The committee does not contend, and never has contended, that all Japanese evacuees are disloyal to the United States. As a result of intensive investigation the committee finds that the great majority of Issei (foreign-born Japanese) are loyal to Japan. The committee believes that the Issei, for the greater part, if given the opportunity, would do everything in their power to further the war aims of Japan. The committee finds that the Kibei (American-born Japanese who have spent several years in Japan for purported educational purposes) are definitely in the "suspect" class as far as loyalty to the United States is concerned. The committee finds that the Nisei (American-born Japanese) were, to a great extent, engaged in pro-Japanese activities before Pearl Harbor. Many of these American-born Japanese are disloyal to the United States, while many of them have illustrated by their conduct since Pearl Harbor their loyalty to the land of their birth. Many of the Nisei have enlisted in the armed forces of the United States and have distinguished themselves as United States soldiers on the field of battle.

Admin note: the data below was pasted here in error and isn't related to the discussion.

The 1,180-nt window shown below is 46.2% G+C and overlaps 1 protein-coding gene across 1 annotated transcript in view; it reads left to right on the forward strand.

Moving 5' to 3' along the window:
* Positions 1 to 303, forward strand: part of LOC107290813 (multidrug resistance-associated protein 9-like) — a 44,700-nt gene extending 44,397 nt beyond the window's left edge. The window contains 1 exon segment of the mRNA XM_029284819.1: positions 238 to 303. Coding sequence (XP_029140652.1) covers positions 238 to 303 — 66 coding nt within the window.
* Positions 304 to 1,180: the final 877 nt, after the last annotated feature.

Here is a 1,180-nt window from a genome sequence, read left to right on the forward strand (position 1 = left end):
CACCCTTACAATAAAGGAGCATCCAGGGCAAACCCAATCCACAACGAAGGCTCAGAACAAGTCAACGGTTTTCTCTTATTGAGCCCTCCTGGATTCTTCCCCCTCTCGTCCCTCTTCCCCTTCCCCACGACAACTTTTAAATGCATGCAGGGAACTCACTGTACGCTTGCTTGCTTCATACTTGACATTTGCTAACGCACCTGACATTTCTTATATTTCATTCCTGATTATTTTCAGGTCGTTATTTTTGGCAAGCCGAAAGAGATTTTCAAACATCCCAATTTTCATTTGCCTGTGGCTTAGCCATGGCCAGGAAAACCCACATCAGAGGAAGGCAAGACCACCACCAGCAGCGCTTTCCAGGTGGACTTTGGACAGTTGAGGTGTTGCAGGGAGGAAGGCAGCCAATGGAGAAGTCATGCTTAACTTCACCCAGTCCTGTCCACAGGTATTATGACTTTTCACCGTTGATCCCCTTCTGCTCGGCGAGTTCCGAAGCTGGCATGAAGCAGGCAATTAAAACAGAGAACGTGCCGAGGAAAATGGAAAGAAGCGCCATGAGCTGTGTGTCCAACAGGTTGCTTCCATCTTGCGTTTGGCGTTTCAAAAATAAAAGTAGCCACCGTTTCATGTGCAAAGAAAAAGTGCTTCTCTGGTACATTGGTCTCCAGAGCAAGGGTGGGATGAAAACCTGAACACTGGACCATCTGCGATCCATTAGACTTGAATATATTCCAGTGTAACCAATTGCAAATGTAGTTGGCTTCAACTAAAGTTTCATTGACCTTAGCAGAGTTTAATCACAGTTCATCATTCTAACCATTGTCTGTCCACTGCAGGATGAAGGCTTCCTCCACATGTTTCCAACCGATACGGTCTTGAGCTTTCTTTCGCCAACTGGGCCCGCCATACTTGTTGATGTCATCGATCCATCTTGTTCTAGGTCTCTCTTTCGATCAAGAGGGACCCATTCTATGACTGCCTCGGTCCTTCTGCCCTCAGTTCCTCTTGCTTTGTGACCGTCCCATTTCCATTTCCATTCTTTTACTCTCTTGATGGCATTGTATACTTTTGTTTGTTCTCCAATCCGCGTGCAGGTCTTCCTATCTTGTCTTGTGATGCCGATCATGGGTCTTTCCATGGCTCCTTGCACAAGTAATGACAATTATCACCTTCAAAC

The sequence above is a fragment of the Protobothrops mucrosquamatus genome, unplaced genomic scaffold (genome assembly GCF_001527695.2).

The committee believes that every American citizen of Japanese descent who has demonstrated his or her loyalty to the United States during these trying times should be extended every opportunity of developing their Americanism and taking their respective places in communities of their choosing with all the rights guaranteed to all American citizens.
The committee believes that the evaluation of the loyalty of any particular Japanese, Issei, Nisei or Kibei, should include a consideration of their conduct and activities both before and after Pearl Harbor. Allowances for the influence and domination of the Issei over the Nisei prior to December 7, 1941, should be made in such evaluation.
The committee is in possession of authentic reports of outstanding acts of heroism on the part of American-born Japanese in the armed forces of the United States, both in Europe and in the Pacific war against the Japanese. These men, and such Japanese as Tokie Slocum, who was made a citizen of the United States by a special act of Congress for his service in France with Sergeant York, should be honored as patriotic American citizens.